21 Feb 2014

Fish Culture Hall of Fame—Orr and Wedemeyer

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On May 11, 2013, Mr. Wes Orr and Dr. Gary Wedemeyer were inducted into the Fish Culture Hall of Fame at the beautiful DC Booth Historic National Fish Hatchery and Archives in Spearfish SD.  The Hall of Fame, housed in a beautifully restored Ice House, was established in 1985 and currently honors 53 individuals for their contributions to fish culture.   Most fish culturists recognize many of the inductees’ names, and beam with pride when they see plaques bearing the names of those they know by reputation, as instructors, or simply as friends.  For me, I’m privileged to know folks like Bob Piper, Charlie Smith, and Laurie Fowler.  Each is considered a pioneer in the field of fish culture, as are Wes and Gary; they are legends, and are worthy of standing shoulder-to-shoulder with the other legends of the fish culture profession.

wes orr holding hall of fame plaque Wes Orr holding up the real Hall of Fame plaque Wes w-Latoka Bass 7-08I think it’s fair to say that we all aspire to make a difference, whether at home, in the community, or at work.  Wes and Gary spent their careers doing things that made a difference, and feel blessed to have had the opportunity to do so.  I met Wes and Gary in the early 1990s when both were instructors for the USFWS Coldwater Fish Culture Course.  I wasn’t aware of it at the time, but the instructors for this course—Bob Piper, Charlie Smith, Laurie Fowler, Wes Orr, and Gary Wedemeyer—were all considered difference-makers or game-changers in fish culture and allied fields.  Those who know all or some of these guys think that it’s only fitting that, after spending a lot of time together in their younger years, Wes, Gary, and the others now have a shared legacy in the Fish Culture Hall of Fame.  There is nobody working in fish culture today that doesn’t owe these guys a debt of gratitude –without their pioneering work, none of us would be able to do what we do as successfully and efficiently as we do today.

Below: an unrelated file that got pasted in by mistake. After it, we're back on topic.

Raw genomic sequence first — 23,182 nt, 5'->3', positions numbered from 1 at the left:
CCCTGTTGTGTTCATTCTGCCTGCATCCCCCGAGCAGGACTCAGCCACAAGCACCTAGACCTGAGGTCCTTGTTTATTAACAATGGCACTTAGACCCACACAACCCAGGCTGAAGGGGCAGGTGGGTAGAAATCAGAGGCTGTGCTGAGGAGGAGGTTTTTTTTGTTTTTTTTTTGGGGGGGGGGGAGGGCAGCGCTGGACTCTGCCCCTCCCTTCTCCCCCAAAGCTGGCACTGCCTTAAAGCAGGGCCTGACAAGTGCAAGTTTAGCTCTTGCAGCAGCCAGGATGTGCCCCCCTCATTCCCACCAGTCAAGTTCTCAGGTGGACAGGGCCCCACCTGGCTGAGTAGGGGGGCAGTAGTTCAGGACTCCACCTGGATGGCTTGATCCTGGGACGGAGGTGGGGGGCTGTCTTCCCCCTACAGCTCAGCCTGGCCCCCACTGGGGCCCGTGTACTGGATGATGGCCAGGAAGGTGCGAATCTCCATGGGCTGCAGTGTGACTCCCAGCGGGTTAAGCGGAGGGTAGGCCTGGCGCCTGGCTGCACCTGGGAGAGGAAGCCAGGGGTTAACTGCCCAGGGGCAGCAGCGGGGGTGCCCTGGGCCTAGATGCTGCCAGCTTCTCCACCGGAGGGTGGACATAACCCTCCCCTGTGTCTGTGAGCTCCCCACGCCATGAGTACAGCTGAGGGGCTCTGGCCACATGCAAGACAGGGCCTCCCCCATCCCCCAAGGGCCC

Wesley H. Orr had a long, productive, and storied career that began when he was 16 years old as a laborer at the U.S. Fish and Wildlife Service (USFWS) Spearfish National Fish Hatchery (NFH) and the McNenny NFH.  He earned his Bachelor’s degree in fisheries science from Colorado State University in 1962, and was employed as a fisheries biologist at numerous hatcheries until he found his “home” at the Ennis NFH in Montana in 1973. This is where he resided as Manager for 27 years before retiring in 2000.  It was in Ennis that he truly left his mark on the art and science of fish culture by revolutionizing Rainbow Trout broodstock, husbandry, and production practices.  Wes changed the way Rainbow Trout eggs were collected, fertilized, and distributed, and redefined the strategies for establishing and maintaining a high-yield rainbow trout broodstock program.  While at Ennis, he developed a program that provided over 30 million Rainbow Trout eggs per year to hatcheries, management, and recreational fishing programs throughout the country.  During his tenure, he was responsible for shipping a staggering 438,780,605 eggs and 1,331,152 pounds of fish from six different strains of Rainbow Trout to over 30 different states and countries.  Wes developed spawning protocols to reduce inbreeding and maintain the genetic integrity of the different strains of Rainbow Trout held at the Ennis NFH.  He was a leader in the use of genetic techniques in broodstock management, and led a team that developed specific breeding plans for each strain held on station to reduce inbreeding and maintain genetically appropriate resources for fish production and stocking.  He developed strategies to spawn Rainbow Trout strains from June through February.  At the time, Wes’s contributions put him at the forefront of this particular discipline and more importantly these protocols are still used today.  For more than a century Rainbow Trout have been the most widely cultured fish in North America, and yet in Wes’s career, he showed that there was still more to learn.  In a field that traces most of its forefathers back to the late 1800s and early 1900s, Wes Orr was a modern pioneering figure in fish culture.  His good-natured personality, down-home character, sense of humor, and political savviness opened doors and afforded him countless opportunities to contribute not only to research projects, but to regional and national issues.   Wes has been a member of AFS since 1962 making him a Golden Member; he’s currently a Retired Member and has maintained memberships in the Montana chapter and Fish Culture Dr. Gary Wedemeyer is internationally known for his important work in a number of fields, most notably in fish stress physiology.  During a long and productive career, his research produced more than 100 scientific publications, many of which have become seminal references in the field.  In addition to his research, Gary is well known for his teaching, worldwide scientific collaboration, and great willingness to assist others.  These attributes have made his a familiar name in the fisheries sciences and, especially, in the fields of fish health and fish physiology.  After receiving his Ph.D. in 1965 from the University of Washington, School of Fisheries, Gary joined the U.S. Fish and Wildlife Service (USFWS) Fish-Pesticide Laboratory in Denver, Colorado to conduct research on the chemistry and metabolism of pesticides in aquatic ecosystems before moving on to the USFWS Western Fish Disease Laboratory (currently the U. S. Geological Survey Western Fisheries Research Center) in Seattle, Washington.  It was at this Center where he began research on stress physiology which formed the basis for a long and highly productive career.  This pioneering research led to highly cited publications in the areas of blood chemistry, sampling methodology, ozone disinfection, crowding stress, physiology, smoltification, selenium toxicity, and fish culture.  Colleagues note that Gary’s most significant contribution to fish culture was to bring about a greater understanding of the hatchery rearing environment and its effects on the initiation of fish diseases.  Besides Gary’s substantial contribution to the scientific peer-reviewed literature, his research and familiarity with the field resulted in authorship of important chapters in books on fish culture or fish physiology, two highly influential books including “The Role of Environmental Stress in Fish Disease” (1976) and “Physiology of Fish in Intensive Culture Systems” (1996), as well as the Senior Editorship of the Second Edition of the well-known and widely-used fish culture reference “Fish Hatchery Management” (2001).  Gary formally retired in 1998, but he maintains Senior Scientist Emeritus status and his Curriculum Vita continues to grow.  He considered the series of articles he wrote for the Encyclopedia of Aquaculture edited by Bob Stickney to be his final contribution to fish culture, but many thought of them as the most recent addition to a lasting legacy.  Gary has been a member of AFS since 1970 and is a Life Member, maintaining memberships in the Fish Health, Fish Culture, Fish History, and Physiology Sections.